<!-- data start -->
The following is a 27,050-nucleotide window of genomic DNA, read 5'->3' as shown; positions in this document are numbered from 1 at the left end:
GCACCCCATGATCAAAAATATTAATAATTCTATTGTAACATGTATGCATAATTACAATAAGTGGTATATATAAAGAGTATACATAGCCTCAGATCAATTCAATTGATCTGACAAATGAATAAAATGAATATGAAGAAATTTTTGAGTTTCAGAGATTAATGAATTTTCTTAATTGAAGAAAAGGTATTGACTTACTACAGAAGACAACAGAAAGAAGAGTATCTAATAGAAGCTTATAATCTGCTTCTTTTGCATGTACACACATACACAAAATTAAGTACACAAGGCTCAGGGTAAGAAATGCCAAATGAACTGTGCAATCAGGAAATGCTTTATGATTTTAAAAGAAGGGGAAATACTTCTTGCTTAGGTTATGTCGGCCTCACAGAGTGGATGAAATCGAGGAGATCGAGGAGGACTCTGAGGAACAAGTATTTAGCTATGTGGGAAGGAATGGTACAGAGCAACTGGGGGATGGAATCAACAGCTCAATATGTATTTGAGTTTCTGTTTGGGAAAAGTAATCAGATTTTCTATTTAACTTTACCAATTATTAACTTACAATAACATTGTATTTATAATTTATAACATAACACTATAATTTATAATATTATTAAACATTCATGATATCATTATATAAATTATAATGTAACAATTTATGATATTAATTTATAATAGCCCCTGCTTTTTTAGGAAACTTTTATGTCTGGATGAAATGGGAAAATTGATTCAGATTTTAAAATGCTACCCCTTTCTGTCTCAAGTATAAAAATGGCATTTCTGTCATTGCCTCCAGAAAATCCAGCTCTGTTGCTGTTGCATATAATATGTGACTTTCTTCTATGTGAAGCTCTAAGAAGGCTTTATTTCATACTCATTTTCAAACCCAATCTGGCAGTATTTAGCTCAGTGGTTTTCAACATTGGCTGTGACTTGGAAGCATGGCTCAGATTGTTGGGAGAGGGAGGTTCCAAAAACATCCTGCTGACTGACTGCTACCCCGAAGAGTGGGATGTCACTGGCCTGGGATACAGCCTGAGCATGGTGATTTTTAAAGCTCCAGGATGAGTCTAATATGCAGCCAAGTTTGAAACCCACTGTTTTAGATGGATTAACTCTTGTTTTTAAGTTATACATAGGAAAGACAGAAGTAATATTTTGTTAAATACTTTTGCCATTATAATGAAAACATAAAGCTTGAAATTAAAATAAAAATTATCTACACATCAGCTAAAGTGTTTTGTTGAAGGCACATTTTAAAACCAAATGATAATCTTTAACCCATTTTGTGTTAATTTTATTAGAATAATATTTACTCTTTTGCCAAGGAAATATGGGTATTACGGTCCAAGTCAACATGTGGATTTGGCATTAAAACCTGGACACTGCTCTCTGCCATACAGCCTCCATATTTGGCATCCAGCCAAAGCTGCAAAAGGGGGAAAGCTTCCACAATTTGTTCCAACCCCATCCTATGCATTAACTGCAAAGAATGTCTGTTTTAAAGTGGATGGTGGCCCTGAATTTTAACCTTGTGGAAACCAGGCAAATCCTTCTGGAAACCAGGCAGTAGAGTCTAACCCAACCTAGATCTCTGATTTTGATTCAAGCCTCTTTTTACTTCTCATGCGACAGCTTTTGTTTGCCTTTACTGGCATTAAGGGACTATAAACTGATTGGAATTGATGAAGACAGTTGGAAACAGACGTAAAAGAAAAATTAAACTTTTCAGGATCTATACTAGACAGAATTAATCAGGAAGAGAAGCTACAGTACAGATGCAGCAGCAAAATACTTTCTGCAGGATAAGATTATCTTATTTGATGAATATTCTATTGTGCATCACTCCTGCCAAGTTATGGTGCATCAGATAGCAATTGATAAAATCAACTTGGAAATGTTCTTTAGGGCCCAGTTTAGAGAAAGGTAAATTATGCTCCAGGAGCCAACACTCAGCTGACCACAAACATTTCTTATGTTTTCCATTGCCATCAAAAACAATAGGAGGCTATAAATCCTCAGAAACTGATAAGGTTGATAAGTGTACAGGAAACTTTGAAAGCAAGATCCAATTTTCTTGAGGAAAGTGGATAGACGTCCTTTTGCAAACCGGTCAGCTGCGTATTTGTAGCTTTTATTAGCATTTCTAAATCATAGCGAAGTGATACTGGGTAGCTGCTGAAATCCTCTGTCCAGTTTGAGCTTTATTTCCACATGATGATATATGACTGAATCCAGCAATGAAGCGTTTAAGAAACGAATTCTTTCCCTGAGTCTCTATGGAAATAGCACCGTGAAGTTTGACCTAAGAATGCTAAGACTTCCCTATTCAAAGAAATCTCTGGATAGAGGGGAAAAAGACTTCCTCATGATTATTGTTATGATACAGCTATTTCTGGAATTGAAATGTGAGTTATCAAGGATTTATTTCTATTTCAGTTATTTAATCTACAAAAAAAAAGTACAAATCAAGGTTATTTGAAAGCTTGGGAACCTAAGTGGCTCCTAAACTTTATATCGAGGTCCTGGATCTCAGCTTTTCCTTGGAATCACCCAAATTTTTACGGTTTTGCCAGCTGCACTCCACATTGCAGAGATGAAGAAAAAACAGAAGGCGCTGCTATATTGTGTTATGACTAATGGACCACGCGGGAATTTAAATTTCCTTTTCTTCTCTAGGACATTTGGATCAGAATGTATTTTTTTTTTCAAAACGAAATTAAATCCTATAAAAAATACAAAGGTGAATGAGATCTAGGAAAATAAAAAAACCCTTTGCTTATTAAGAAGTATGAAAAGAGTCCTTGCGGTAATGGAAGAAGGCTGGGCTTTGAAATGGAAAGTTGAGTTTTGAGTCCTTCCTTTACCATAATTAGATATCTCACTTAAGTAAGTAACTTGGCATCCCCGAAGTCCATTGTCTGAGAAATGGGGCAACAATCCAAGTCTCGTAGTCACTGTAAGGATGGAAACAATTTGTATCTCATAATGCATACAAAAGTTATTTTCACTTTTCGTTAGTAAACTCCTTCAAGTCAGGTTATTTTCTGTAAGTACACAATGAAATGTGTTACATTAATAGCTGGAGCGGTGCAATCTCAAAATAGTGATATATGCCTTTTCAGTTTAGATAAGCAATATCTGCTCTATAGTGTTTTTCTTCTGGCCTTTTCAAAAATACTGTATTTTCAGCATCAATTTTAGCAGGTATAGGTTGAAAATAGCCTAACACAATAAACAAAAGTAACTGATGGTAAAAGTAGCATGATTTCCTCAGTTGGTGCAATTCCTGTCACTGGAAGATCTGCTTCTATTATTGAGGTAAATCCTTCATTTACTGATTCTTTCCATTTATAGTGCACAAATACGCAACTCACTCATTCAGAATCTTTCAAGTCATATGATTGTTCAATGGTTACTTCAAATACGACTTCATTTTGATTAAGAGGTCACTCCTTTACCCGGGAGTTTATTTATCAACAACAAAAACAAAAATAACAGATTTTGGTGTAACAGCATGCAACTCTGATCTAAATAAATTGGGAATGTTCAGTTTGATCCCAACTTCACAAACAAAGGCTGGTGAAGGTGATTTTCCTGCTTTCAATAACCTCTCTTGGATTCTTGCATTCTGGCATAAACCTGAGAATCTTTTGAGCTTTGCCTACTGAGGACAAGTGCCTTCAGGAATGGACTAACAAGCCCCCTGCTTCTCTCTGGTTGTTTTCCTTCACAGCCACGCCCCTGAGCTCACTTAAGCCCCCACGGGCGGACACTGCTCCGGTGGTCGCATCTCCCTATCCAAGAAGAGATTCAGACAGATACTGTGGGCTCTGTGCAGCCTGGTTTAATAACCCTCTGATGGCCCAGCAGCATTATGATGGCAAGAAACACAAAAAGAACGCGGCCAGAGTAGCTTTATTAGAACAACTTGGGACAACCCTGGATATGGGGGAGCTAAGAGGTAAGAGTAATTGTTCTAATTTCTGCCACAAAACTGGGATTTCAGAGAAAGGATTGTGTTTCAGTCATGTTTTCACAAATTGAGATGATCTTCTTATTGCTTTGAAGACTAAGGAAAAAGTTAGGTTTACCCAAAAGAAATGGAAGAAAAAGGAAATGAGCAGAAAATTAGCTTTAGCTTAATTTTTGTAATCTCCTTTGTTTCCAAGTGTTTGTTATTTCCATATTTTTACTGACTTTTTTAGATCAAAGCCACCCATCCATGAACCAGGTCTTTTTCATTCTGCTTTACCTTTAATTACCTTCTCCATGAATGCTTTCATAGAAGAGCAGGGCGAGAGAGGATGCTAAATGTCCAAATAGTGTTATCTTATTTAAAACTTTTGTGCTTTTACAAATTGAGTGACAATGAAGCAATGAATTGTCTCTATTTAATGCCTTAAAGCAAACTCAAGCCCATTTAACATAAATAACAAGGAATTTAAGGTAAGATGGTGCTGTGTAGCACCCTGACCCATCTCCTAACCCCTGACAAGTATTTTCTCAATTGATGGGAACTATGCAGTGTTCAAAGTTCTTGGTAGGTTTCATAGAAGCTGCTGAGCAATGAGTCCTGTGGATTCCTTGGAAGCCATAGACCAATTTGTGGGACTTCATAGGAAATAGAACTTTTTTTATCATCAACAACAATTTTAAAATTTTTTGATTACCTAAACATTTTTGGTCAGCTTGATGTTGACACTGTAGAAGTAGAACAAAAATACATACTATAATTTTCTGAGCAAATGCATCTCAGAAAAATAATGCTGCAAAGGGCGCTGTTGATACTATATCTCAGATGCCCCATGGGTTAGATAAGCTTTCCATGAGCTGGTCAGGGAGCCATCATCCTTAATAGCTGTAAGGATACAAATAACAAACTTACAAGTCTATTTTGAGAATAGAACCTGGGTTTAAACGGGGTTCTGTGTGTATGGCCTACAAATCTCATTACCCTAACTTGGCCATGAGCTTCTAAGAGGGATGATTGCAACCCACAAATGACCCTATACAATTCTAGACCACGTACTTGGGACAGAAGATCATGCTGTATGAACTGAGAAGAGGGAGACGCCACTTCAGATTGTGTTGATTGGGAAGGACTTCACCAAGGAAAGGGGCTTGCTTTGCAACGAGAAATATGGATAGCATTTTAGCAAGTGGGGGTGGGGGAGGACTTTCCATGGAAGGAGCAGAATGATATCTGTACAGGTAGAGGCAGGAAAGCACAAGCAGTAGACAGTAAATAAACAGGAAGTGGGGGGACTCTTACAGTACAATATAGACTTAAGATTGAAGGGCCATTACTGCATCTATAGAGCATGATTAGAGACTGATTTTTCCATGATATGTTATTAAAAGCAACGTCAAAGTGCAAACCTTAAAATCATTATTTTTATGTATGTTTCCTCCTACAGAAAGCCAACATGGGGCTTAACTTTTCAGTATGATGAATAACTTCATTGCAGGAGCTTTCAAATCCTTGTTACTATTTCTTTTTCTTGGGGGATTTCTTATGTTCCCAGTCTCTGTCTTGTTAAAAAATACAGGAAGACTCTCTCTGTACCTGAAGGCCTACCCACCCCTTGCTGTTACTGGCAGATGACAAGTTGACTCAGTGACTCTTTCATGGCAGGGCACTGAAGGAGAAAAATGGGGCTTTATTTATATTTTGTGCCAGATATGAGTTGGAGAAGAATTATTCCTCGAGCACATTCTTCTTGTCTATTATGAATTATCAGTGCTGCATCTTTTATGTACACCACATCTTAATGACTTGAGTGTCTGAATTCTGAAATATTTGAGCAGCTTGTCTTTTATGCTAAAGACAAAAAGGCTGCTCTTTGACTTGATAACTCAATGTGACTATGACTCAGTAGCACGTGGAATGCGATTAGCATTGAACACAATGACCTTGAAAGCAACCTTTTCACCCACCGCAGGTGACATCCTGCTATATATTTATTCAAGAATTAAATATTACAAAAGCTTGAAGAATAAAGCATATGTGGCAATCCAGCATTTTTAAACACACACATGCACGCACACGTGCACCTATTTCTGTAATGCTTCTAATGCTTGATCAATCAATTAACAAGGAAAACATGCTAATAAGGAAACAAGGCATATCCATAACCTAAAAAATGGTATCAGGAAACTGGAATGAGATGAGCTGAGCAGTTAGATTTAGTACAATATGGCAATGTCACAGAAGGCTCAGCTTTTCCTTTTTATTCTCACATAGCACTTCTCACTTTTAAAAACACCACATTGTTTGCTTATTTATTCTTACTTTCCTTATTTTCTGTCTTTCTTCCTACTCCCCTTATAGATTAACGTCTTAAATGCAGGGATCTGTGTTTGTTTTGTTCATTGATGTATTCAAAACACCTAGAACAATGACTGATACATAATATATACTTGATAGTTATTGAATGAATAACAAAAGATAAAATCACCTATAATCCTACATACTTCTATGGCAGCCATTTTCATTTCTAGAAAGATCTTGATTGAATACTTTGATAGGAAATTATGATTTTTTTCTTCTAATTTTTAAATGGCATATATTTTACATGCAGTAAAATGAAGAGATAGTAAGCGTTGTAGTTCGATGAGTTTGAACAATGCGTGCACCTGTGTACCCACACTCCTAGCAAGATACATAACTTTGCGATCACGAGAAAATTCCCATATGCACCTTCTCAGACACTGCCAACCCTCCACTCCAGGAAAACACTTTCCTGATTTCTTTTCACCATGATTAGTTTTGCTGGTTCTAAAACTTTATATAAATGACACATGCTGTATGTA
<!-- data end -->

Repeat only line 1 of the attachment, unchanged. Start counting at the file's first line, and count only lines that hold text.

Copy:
The following is a 27,050-nucleotide window of genomic DNA, read 5'->3' as shown; positions in this document are numbered from 1 at the left end: